A LinkedIn people search for “Chief Happiness Officer” returned 4700 results. Sadly, none from my 2000+ 1st degree connections.
So why did I search for professionals with a job title – Chief Happiness Officer?
One of my connections, Nazneen Bharde left a comment on one of my articles on LinkedIn – What is your employee value proposition?
Here’s her comment:
Thank you Nazneen!
As we stress on creating happier workplaces, why not have a Happiness Coach or a Chief Happiness Officer.
Do we really need a Chief Happiness Officer?
Here is a stat, courtesy Happiness Business School:
Every month, over 45 million people google “How to be happy”. About 4 billion results come up. Still, most people fall short of living happier lives.Tweet
Importance of happiness at work?
“When work is a pleasure, life is a joy! When work is a duty, life is slavery.” – Maxim Gorky
A CHO or a Happiness Coach is the right step towards making happiness at work a serious business.
So what does a Chief Happiness Officer do? What are her key roles and responsibilities?
“A Chief Happiness Officer (CHO) is the person responsible for maintaining and boosting employee happiness within the organization.”
The description may sound simple. But, it certainly takes a lot to plan, maintain and boost happiness at work.
And that exactly is the reason why you should appoint a CHO in your firm – ensuring and maintaining employee happiness is no easy task. Someone qualified to get the job done is what we need when there’s a tough task at hand.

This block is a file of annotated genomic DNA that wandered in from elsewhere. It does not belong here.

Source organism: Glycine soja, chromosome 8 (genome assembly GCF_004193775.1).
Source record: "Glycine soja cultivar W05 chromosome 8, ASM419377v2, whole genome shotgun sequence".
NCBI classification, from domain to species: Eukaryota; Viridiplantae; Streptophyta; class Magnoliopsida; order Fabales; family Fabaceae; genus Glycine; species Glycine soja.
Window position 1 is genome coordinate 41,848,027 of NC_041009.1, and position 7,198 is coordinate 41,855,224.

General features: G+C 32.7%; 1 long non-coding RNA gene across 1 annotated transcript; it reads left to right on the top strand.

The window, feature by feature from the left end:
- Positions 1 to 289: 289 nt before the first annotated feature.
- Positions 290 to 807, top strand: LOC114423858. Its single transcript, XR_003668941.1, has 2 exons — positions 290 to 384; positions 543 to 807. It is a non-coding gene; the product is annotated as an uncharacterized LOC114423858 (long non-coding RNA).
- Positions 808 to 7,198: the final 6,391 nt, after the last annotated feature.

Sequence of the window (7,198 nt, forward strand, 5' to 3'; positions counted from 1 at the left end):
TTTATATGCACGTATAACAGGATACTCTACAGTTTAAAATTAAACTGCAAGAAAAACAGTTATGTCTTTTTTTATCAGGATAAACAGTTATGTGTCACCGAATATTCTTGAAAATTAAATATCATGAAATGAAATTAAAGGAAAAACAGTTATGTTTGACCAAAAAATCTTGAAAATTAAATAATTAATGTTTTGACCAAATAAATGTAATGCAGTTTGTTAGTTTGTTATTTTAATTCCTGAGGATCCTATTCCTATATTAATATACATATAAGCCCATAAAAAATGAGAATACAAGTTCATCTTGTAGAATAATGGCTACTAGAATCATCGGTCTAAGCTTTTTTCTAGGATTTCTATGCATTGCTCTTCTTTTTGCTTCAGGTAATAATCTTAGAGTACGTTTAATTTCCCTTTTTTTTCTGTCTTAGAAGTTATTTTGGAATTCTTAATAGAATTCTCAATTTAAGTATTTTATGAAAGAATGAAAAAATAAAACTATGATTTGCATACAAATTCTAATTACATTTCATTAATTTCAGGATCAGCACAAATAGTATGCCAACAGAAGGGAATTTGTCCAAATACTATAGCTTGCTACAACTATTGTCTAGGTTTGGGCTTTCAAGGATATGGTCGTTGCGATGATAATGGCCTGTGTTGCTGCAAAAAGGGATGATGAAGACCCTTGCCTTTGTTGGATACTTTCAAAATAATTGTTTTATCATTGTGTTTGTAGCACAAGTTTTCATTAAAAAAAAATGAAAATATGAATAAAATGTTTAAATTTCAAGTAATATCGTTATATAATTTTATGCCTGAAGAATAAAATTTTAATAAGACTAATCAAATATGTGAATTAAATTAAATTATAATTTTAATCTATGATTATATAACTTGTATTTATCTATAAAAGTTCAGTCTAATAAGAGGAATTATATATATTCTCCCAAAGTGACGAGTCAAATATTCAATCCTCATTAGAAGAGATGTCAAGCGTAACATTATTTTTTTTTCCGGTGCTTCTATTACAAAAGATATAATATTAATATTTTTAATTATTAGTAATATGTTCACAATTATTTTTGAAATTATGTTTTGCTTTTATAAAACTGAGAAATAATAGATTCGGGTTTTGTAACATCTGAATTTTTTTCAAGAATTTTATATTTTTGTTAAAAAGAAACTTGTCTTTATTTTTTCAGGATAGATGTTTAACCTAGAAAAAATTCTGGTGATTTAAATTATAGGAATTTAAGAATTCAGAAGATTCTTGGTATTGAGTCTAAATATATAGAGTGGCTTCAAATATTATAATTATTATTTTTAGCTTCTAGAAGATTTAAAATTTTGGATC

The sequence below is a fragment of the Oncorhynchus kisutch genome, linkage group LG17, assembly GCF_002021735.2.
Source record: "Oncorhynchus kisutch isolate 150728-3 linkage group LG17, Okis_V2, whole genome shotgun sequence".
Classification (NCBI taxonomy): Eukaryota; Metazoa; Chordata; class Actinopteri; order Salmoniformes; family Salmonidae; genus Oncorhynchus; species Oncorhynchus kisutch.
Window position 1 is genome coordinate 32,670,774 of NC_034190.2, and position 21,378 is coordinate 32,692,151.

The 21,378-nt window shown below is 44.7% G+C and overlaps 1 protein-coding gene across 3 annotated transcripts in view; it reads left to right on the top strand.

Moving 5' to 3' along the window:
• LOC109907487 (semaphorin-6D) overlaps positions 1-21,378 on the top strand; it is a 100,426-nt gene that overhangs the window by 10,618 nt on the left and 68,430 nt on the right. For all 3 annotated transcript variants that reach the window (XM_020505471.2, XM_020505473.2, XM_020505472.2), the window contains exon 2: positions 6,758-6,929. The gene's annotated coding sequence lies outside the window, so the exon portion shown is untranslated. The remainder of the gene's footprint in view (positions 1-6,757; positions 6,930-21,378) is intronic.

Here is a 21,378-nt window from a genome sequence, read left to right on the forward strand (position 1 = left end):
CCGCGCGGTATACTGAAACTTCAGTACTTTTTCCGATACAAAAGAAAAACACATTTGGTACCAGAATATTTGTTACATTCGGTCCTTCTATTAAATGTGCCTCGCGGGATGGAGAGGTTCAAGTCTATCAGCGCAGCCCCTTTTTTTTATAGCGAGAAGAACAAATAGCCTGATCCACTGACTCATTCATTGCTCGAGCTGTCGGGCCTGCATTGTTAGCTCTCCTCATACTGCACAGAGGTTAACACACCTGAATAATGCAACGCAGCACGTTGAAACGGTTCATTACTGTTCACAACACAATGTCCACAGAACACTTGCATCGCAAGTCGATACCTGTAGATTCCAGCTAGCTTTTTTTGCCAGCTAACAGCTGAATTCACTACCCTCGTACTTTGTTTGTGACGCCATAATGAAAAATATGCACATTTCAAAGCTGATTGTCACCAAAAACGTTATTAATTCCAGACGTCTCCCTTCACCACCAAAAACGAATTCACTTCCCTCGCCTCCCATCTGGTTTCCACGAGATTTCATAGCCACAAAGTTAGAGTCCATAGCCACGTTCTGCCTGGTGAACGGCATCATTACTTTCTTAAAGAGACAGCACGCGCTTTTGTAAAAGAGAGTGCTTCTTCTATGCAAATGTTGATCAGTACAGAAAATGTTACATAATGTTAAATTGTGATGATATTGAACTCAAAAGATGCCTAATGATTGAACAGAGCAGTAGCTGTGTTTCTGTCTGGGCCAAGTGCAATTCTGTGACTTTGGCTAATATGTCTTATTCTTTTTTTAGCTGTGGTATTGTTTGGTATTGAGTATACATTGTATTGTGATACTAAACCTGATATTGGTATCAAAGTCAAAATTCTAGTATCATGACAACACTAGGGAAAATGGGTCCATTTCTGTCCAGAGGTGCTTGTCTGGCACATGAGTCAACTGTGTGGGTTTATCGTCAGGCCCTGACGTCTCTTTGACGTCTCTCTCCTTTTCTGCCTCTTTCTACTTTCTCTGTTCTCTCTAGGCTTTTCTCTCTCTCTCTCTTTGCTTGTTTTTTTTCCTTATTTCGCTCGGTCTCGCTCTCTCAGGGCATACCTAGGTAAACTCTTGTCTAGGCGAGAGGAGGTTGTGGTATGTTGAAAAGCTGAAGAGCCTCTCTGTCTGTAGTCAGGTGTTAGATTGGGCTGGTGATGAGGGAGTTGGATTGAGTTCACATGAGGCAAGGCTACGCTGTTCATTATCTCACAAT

Listen to Henry Stewart, CHO at Happy Ltd.
A happy Henry puts it in the simplest of words.
- Making people feel good about themselves
- Happy in their work
- Doing something they are good at
- Are supported by their managers
Alex Kjerulf of Woohoo! Inc inspired Henry o change his job title from CEO to CHO. Alex had famously said – “The business of a business is happiness”.
“Over 90% of our respondents feel the need to have a chief happiness officer.” – Dr. Marie Puybaraud, JLL.
What are some benefits of maintaining and boosting happiness at work?
“People are entitled to joy at work” – W. Edwards Deming
- Increased productivity
- Improved creativity
- Enhanced communication
- More positive attitude towards work
In one study, it was found that participants who were in a good mood were able to complete a task faster and with fewer errors than those who were not in a good mood. Happiness is also known to increase creativity.
Employees who are stressed out are less productive and more likely to make mistakes. When workers feel happy and relaxed, they are less likely to feel stressed, and they are more likely to be productive.
It has been proven that happiness leads to better health. Happy workers take fewer sick days than their unhappy counterparts. They also have lower blood pressure, a stronger immune system, and a reduced risk of heart disease.
It’s simply a great feeling to be surrounded by happy people! 🙂